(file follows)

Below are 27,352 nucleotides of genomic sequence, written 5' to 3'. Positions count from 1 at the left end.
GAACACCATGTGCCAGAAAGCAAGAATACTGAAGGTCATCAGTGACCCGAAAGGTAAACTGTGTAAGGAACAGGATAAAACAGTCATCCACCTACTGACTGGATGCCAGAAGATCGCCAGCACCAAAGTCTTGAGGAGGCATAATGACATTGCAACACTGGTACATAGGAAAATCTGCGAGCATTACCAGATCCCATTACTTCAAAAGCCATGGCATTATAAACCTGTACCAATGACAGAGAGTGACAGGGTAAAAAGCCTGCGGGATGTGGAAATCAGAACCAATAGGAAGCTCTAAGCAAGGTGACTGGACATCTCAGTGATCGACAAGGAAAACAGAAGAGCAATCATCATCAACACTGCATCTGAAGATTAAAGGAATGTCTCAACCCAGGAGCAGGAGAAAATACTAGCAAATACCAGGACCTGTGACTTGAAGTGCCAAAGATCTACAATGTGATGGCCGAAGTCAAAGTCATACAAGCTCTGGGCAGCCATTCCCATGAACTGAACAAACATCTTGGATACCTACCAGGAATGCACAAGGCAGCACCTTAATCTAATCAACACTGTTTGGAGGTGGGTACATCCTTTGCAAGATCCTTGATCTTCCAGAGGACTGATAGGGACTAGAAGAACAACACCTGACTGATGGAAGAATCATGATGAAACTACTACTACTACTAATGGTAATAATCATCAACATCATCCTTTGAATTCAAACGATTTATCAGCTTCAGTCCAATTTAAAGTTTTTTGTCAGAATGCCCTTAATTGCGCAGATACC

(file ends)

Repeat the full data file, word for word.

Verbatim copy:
Below are 27,352 nucleotides of genomic sequence, written 5' to 3'. Positions count from 1 at the left end.
GAACACCATGTGCCAGAAAGCAAGAATACTGAAGGTCATCAGTGACCCGAAAGGTAAACTGTGTAAGGAACAGGATAAAACAGTCATCCACCTACTGACTGGATGCCAGAAGATCGCCAGCACCAAAGTCTTGAGGAGGCATAATGACATTGCAACACTGGTACATAGGAAAATCTGCGAGCATTACCAGATCCCATTACTTCAAAAGCCATGGCATTATAAACCTGTACCAATGACAGAGAGTGACAGGGTAAAAAGCCTGCGGGATGTGGAAATCAGAACCAATAGGAAGCTCTAAGCAAGGTGACTGGACATCTCAGTGATCGACAAGGAAAACAGAAGAGCAATCATCATCAACACTGCATCTGAAGATTAAAGGAATGTCTCAACCCAGGAGCAGGAGAAAATACTAGCAAATACCAGGACCTGTGACTTGAAGTGCCAAAGATCTACAATGTGATGGCCGAAGTCAAAGTCATACAAGCTCTGGGCAGCCATTCCCATGAACTGAACAAACATCTTGGATACCTACCAGGAATGCACAAGGCAGCACCTTAATCTAATCAACACTGTTTGGAGGTGGGTACATCCTTTGCAAGATCCTTGATCTTCCAGAGGACTGATAGGGACTAGAAGAACAACACCTGACTGATGGAAGAATCATGATGAAACTACTACTACTACTAATGGTAATAATCATCAACATCATCCTTTGAATTCAAACGATTTATCAGCTTCAGTCCAATTTAAAGTTTTTTGTCAGAATGCCCTTAATTGCGCAGATACC